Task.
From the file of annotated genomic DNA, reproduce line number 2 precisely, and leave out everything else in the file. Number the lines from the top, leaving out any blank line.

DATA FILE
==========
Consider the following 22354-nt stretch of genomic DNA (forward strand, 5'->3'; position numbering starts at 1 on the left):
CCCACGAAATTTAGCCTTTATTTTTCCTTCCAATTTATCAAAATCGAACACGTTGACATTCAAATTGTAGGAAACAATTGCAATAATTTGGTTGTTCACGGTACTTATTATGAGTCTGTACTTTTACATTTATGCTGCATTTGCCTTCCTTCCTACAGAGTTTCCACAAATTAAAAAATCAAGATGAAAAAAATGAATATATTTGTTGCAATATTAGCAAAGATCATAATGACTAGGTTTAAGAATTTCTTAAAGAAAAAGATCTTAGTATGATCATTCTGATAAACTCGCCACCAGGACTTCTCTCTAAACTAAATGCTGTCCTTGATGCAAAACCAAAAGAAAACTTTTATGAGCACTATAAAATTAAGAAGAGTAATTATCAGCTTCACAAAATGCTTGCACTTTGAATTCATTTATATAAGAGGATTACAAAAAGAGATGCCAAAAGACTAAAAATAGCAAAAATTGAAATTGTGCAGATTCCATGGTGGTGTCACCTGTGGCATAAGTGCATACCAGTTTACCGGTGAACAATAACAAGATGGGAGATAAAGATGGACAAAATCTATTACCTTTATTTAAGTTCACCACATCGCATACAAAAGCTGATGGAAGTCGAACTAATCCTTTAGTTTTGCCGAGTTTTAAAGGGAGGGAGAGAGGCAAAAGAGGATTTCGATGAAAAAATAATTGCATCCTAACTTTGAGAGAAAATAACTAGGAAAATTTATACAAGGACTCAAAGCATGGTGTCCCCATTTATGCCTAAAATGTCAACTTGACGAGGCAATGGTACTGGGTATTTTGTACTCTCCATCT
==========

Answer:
CCCACGAAATTTAGCCTTTATTTTTCCTTCCAATTTATCAAAATCGAACACGTTGACATTCAAATTGTAGGAAACAATTGCAATAATTTGGTTGTTCACGGTACTTATTATGAGTCTGTACTTTTACATTTATGCTGCATTTGCCTTCCTTCCTACAGAGTTTCCACAAATTAAAAAATCAAGATGAAAAAAATGAATATATTTGTTGCAATATTAGCAAAGATCATAATGACTAGGTTTAAGAATTTCTTAAAGAAAAAGATCTTAGTATGATCATTCTGATAAACTCGCCACCAGGACTTCTCTCTAAACTAAATGCTGTCCTTGATGCAAAACCAAAAGAAAACTTTTATGAGCACTATAAAATTAAGAAGAGTAATTATCAGCTTCACAAAATGCTTGCACTTTGAATTCATTTATATAAGAGGATTACAAAAAGAGATGCCAAAAGACTAAAAATAGCAAAAATTGAAATTGTGCAGATTCCATGGTGGTGTCACCTGTGGCATAAGTGCATACCAGTTTACCGGTGAACAATAACAAGATGGGAGATAAAGATGGACAAAATCTATTACCTTTATTTAAGTTCACCACATCGCATACAAAAGCTGATGGAAGTCGAACTAATCCTTTAGTTTTGCCGAGTTTTAAAGGGAGGGAGAGAGGCAAAAGAGGATTTCGATGAAAAAATAATTGCATCCTAACTTTGAGAGAAAATAACTAGGAAAATTTATACAAGGACTCAAAGCATGGTGTCCCCATTTATGCCTAAAATGTCAACTTGACGAGGCAATGGTACTGGGTATTTTGTACTCTCCATCT